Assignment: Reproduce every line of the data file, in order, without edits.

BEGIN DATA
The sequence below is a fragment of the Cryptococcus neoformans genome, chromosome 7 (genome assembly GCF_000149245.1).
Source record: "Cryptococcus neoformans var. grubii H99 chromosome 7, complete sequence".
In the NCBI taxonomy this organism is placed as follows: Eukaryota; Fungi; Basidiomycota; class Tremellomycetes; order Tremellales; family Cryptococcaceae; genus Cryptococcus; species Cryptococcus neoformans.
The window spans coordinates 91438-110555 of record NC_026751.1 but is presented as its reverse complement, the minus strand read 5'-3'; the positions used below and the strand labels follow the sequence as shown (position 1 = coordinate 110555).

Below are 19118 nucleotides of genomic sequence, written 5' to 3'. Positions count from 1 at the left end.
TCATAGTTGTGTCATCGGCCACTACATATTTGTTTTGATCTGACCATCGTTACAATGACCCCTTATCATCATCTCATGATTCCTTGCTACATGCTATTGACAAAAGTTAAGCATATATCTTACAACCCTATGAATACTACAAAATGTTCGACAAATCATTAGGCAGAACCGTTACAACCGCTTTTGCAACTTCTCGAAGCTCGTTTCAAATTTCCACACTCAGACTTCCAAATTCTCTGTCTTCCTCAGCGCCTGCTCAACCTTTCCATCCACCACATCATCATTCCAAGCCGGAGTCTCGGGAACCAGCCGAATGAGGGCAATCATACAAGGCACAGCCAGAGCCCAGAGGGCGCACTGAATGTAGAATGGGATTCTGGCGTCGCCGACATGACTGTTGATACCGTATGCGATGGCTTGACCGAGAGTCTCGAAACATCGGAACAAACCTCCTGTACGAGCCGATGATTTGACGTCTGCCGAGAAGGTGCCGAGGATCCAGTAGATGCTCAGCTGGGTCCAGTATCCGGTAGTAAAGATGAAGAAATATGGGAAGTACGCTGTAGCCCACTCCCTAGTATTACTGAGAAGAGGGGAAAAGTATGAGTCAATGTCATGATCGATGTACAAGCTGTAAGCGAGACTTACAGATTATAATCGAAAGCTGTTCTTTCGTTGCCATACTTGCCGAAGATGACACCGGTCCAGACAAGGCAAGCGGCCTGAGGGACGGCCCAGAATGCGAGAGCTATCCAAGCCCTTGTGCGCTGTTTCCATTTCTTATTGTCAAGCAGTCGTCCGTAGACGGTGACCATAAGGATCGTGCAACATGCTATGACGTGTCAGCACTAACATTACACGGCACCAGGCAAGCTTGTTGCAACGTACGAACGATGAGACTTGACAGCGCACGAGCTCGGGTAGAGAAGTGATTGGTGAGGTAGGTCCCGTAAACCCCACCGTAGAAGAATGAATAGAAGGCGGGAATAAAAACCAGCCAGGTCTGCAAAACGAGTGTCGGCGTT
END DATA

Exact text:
The sequence below is a fragment of the Cryptococcus neoformans genome, chromosome 7 (genome assembly GCF_000149245.1).
Source record: "Cryptococcus neoformans var. grubii H99 chromosome 7, complete sequence".
In the NCBI taxonomy this organism is placed as follows: Eukaryota; Fungi; Basidiomycota; class Tremellomycetes; order Tremellales; family Cryptococcaceae; genus Cryptococcus; species Cryptococcus neoformans.
The window spans coordinates 91438-110555 of record NC_026751.1 but is presented as its reverse complement, the minus strand read 5'-3'; the positions used below and the strand labels follow the sequence as shown (position 1 = coordinate 110555).

Below are 19118 nucleotides of genomic sequence, written 5' to 3'. Positions count from 1 at the left end.
TCATAGTTGTGTCATCGGCCACTACATATTTGTTTTGATCTGACCATCGTTACAATGACCCCTTATCATCATCTCATGATTCCTTGCTACATGCTATTGACAAAAGTTAAGCATATATCTTACAACCCTATGAATACTACAAAATGTTCGACAAATCATTAGGCAGAACCGTTACAACCGCTTTTGCAACTTCTCGAAGCTCGTTTCAAATTTCCACACTCAGACTTCCAAATTCTCTGTCTTCCTCAGCGCCTGCTCAACCTTTCCATCCACCACATCATCATTCCAAGCCGGAGTCTCGGGAACCAGCCGAATGAGGGCAATCATACAAGGCACAGCCAGAGCCCAGAGGGCGCACTGAATGTAGAATGGGATTCTGGCGTCGCCGACATGACTGTTGATACCGTATGCGATGGCTTGACCGAGAGTCTCGAAACATCGGAACAAACCTCCTGTACGAGCCGATGATTTGACGTCTGCCGAGAAGGTGCCGAGGATCCAGTAGATGCTCAGCTGGGTCCAGTATCCGGTAGTAAAGATGAAGAAATATGGGAAGTACGCTGTAGCCCACTCCCTAGTATTACTGAGAAGAGGGGAAAAGTATGAGTCAATGTCATGATCGATGTACAAGCTGTAAGCGAGACTTACAGATTATAATCGAAAGCTGTTCTTTCGTTGCCATACTTGCCGAAGATGACACCGGTCCAGACAAGGCAAGCGGCCTGAGGGACGGCCCAGAATGCGAGAGCTATCCAAGCCCTTGTGCGCTGTTTCCATTTCTTATTGTCAAGCAGTCGTCCGTAGACGGTGACCATAAGGATCGTGCAACATGCTATGACGTGTCAGCACTAACATTACACGGCACCAGGCAAGCTTGTTGCAACGTACGAACGATGAGACTTGACAGCGCACGAGCTCGGGTAGAGAAGTGATTGGTGAGGTAGGTCCCGTAAACCCCACCGTAGAAGAATGAATAGAAGGCGGGAATAAAAACCAGCCAGGTCTGCAAAACGAGTGTCGGCGTT